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United States v. Otero

United States District Court, E.D. Wisconsin

June 7, 2017



          HON. PAMELA PEPPER United States District Judge.

         On December 7, 2004, a grand jury indicted the defendant. Dkt. No. 10. Attorney Dan Resheter ended up representing the defendant, dkt. no. 20, and after the parties litigated various pretrial motions, the case went to trial before Judge Rudolph T. Randa, dkt. no. 69. The jury returned guilty verdicts against the defendant on two counts of the indictment. Id.

         The defendant appealed his conviction and sentence. Dkt. No. 114. On August 13, 2007, the Seventh Circuit Court of Appeals affirmed in part, and vacated and remanded in part. Dkt. No. 158. Because of the remand, Judge Randa amended the judgment. Dkt. No. 160. Just shy of two years later, the defendant filed a habeas petition under 28 U.S.C. §2255. Dkt. No. 166. Judge Randa denied that motion on August 18, 2015. Dkt. No. 170. On July 28, 2016, the defendant filed another habeas petition under §2255. Dkt. No. 179. This court denied that petition on April 27, 2017. See Otero v. United States, Case No. 16-cv-994, E.D. Wis. (Pepper, J.), dkt. no. 7.

         On June 5, 2017, the court received a letter from the defendant, asking the court to help him obtain the transcripts of his July 19, 2005 sentencing hearing. Dkt. No. 181. The defendant indicates that he corresponded with the court reporter who'd recorded the sentencing, asking her for the transcripts, but that she had told him that under the court's rules, the transcripts had been destroyed some two years ago. The defendant reasoned that, because he had been in some form of post-conviction litigation (appealing, filing habeas petitions) for a number of years, he "suspect[ed]" that the transcripts were "most likely" in the case file that either this court or "Your Clerk of Court" might possess. So he asked the court to help him get the transcripts, so that he could expeditiously file post-conviction motions. Id. The court is not sure what motions the defendant is contemplating. Judge Randa imposed the original sentence almost twelve years ago, and the amended sentence almost ten years ago. The defendant already has filed one appeal and two habeas petitions. Many post-conviction motions deadlines- perhaps all of those deadlines-have passed. But the court leaves that to the defendant.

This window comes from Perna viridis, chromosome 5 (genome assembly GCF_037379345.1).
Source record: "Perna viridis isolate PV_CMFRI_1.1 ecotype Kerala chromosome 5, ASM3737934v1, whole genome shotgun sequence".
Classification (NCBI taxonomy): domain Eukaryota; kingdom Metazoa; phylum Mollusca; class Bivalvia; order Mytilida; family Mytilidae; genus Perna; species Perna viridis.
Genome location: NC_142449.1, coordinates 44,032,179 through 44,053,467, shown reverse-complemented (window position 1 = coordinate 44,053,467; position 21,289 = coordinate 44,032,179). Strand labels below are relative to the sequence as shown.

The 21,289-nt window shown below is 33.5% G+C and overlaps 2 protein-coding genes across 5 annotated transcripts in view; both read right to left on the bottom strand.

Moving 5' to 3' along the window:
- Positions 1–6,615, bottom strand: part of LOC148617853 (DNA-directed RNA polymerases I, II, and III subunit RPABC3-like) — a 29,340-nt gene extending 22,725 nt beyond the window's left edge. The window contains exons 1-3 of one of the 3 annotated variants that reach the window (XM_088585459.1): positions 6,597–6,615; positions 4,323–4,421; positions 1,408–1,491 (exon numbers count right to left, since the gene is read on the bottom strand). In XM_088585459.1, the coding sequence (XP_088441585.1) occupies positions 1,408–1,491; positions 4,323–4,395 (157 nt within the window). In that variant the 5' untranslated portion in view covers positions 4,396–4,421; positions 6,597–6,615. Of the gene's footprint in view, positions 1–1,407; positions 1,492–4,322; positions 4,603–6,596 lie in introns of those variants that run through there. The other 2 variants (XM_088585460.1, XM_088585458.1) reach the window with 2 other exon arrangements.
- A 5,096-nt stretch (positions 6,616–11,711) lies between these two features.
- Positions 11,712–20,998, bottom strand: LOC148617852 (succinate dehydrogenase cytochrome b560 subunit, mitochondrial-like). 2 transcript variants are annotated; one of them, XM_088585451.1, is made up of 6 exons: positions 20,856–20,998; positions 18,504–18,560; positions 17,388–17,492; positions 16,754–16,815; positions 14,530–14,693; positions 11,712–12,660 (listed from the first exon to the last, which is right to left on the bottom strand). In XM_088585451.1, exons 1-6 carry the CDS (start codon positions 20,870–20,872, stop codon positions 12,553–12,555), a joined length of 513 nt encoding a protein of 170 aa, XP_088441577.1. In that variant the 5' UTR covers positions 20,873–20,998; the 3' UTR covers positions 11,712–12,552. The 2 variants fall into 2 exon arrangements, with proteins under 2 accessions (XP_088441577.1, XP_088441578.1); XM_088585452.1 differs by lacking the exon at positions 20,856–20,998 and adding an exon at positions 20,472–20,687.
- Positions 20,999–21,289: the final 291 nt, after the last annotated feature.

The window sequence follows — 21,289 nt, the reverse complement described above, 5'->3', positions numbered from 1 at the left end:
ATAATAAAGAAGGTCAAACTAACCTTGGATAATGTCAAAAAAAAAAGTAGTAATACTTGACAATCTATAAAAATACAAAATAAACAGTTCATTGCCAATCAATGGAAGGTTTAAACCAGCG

The court cannot provide the defendant with his sentencing transcripts, because it does not have them. First, as the defendant knows, Judge Randa presided over his case; this court received the case after Judge Randa's death in September 2016. This court does not keep paper files; all of this court's documents reside in the court's electronic database. Judge Randa did keep paper files, but-as Judge Randa's court reporter apparently already has told the defendant-the court has a document retention/destruction policy. Judges who keep paper files do not keep them forever.

         Here is what happened in the defendant's case: